Vanishing Point A Bookand Websiteby Ander Monson



I had wondered about whether to put this in the book proper or not, partly because I don't want everything to be a metaphor for something else, for things to track too neatly or fit into slots so it feels bogus. The book is rough. It's intentionally rough in some ways, rubbed raw, and in other places maybe not rubbed enough.

So here's the metaphor (maybe to be made apparent in the jacket or marketing copy of the book--which I do not control*): being that artificial flavoring tastes really fucking good. Doritos taste really fucking good. Unless that is, you get the "toasted corn" flavor which is thankfully not available everywhere. What the chip really tastes like is only okay. I mean to say that it is not bad. It tastes like corn chip, which is admittedly a really good flavor. But it's disappointing. You get it, right? The corn chip is the life. The artificially flavored corn chip is the memoir.

Sweet. We both feel pretty smart now.

I am overthinking it, big literary dork that I am. Surely this is obvious in the essay. I go to great lengths to flatten down the ends of things at times, too far. But art does have its essential mysteries, so. Yet I am not sure this is one. And I want to make it clear that I am writing about how good Doritos are, and how interesting they are as a subject (and hence how any subject is interesting enough if we get to look at it from the right angle). I am not writing about memoir. Except here I might be writing about memoir. So I am writing about both. I want to write about both. But writing about memoir in itself feels nazelgazingtastic at times. I want to proceed, like Alison Deming says more than occasionally, via the idea of averted vision, where in order for astronomers to see something starry, they need to look away from it at times. We all know this. We know the power of dreams in terms of working things out, the power of background processing, to give it a computer science gloss.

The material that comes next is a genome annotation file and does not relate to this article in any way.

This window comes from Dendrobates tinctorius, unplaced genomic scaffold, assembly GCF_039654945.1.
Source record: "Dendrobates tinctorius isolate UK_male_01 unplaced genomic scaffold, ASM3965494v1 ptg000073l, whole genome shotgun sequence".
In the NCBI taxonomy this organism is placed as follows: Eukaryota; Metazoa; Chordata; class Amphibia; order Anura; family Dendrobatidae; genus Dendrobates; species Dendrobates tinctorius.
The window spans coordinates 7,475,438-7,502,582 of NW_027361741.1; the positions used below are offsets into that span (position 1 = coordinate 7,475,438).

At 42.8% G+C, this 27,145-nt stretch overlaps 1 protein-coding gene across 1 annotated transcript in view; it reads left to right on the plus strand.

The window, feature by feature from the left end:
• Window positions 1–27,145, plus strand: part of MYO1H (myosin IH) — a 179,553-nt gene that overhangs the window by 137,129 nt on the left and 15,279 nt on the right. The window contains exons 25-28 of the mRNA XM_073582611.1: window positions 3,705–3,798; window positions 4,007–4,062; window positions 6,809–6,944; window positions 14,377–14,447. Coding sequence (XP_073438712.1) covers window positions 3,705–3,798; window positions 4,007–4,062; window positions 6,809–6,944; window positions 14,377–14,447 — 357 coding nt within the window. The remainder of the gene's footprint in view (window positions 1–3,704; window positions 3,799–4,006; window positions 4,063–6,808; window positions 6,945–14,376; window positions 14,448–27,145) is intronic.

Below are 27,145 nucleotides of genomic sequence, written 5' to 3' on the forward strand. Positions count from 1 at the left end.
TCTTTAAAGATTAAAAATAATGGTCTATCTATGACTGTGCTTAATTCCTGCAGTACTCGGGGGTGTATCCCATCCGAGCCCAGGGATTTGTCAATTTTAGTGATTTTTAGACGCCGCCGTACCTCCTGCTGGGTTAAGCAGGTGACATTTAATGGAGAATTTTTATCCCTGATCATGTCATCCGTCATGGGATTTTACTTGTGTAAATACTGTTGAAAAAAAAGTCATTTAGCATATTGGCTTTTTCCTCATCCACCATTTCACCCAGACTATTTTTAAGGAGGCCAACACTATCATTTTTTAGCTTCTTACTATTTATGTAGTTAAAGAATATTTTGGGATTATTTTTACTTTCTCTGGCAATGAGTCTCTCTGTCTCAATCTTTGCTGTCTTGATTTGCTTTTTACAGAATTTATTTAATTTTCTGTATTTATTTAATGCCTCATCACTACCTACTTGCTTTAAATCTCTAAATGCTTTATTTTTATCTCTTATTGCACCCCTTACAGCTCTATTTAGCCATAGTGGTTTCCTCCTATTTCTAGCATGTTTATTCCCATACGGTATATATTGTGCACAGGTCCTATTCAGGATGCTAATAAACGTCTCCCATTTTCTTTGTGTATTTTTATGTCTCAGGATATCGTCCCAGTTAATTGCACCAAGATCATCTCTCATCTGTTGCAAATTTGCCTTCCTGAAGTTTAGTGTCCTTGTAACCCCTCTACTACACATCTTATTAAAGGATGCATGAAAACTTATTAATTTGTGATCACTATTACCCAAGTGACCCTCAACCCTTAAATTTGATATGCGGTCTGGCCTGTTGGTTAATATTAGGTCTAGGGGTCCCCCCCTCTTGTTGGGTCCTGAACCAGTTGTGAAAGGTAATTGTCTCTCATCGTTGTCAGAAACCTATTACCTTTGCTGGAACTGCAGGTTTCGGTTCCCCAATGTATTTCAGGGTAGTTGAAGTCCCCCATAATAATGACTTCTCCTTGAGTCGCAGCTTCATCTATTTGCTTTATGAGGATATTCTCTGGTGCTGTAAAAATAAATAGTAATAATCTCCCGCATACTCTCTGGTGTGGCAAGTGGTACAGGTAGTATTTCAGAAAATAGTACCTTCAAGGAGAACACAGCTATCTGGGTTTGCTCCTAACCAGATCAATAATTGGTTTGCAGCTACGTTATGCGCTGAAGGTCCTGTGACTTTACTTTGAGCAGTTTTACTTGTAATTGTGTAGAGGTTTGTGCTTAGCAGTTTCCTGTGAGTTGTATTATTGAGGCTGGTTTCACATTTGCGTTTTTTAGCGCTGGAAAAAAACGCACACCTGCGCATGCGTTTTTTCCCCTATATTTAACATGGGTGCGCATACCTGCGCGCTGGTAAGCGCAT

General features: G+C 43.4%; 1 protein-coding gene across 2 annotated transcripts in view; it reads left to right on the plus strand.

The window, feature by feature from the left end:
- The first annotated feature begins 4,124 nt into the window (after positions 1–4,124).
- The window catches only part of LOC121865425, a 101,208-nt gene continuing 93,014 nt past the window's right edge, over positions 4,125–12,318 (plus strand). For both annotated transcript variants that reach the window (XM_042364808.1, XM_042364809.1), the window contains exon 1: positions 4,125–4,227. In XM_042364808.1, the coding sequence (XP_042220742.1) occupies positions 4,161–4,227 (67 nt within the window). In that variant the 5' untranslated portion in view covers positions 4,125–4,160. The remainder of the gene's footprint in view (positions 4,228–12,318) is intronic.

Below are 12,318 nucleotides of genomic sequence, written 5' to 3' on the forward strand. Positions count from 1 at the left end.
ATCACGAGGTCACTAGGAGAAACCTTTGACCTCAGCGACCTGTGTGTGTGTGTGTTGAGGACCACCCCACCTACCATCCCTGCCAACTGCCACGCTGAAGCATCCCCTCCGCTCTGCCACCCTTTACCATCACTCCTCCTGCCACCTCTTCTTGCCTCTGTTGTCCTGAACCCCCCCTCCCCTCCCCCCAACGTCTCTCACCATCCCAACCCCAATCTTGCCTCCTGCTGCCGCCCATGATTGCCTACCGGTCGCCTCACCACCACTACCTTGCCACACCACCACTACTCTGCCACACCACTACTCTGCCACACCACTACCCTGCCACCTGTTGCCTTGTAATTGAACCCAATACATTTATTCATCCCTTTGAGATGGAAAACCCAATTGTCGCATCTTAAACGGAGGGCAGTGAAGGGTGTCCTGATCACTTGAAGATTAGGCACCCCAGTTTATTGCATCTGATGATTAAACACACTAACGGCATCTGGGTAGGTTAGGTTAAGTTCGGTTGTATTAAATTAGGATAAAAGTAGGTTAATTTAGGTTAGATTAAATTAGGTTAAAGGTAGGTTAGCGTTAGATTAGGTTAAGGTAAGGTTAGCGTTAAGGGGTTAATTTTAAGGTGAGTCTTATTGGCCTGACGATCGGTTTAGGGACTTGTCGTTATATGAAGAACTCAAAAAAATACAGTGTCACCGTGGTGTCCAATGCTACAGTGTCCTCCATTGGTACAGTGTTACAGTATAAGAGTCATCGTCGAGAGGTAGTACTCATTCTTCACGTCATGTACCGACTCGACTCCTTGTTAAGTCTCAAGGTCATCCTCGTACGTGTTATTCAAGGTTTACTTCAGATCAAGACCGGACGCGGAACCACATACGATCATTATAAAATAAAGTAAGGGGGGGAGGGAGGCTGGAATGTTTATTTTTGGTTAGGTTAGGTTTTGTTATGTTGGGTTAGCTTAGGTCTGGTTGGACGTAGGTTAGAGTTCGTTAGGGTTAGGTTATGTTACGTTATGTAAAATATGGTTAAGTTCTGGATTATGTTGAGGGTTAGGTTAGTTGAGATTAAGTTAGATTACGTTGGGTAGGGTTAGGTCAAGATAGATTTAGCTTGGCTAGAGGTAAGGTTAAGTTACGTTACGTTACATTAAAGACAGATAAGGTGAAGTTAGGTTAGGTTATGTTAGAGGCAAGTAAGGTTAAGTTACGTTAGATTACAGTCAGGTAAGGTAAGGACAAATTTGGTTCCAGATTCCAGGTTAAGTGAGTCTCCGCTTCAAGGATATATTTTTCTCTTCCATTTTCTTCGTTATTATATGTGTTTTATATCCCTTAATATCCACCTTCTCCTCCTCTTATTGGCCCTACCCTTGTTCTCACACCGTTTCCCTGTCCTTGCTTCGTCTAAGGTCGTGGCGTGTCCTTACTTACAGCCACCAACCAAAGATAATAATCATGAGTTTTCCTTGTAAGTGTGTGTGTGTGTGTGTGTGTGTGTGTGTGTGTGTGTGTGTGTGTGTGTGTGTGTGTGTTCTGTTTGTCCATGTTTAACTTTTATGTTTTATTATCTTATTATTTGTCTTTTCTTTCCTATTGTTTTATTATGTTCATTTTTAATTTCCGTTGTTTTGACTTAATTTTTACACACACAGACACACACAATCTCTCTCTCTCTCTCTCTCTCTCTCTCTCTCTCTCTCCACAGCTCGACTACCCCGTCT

But artificiality is a really good thing. I mean, I like nature as much as anybody else, but I also like artifice. I admire what we can do as a culture, as a bunch of smart people, to really blow the taste buds up. I am all about the molecular gastronomy. Or I tell myself I am.

See also some thinking on gelatinousness.

But back to the book: it's got a kind of through-line, right? And I didn't want to push it too hard. How much is too much? If you're here in this space with me you probably like going the distance. You read all the David Foster Wallace footnotes. You really tried to get through his math text.

But let's leaven this up a bit too with some useful information. The original way that Frito Lay guys (almost always guys--this is a descriptive term, not a prescriptive one) stocked the products was in order of their release. So he'd start at one end of the grocery aisle (which we've already established that they dominate) and place the products in the order of their release. At some point, which will become clear later as I look into this I hope (or maybe not--maybe this will be a little fuzziness in the middle of the essay permanently, in which case I will leave a space to signify it for the both of us:                                          ), they switched to the Mall Method, where the most popular products were stocked at the ends of the grocery aisle, and the least popular (the Funyuns, for instance) in the middle, so you'd have to go by all of them to get to any of them really (this is how grocery stores in general are designed, right? the milk at the very back?). And they angle them out just a touch towards oncoming shoppers, based on data indicating which way shoppers primarily go down each aisle and where shoppers eyes go first.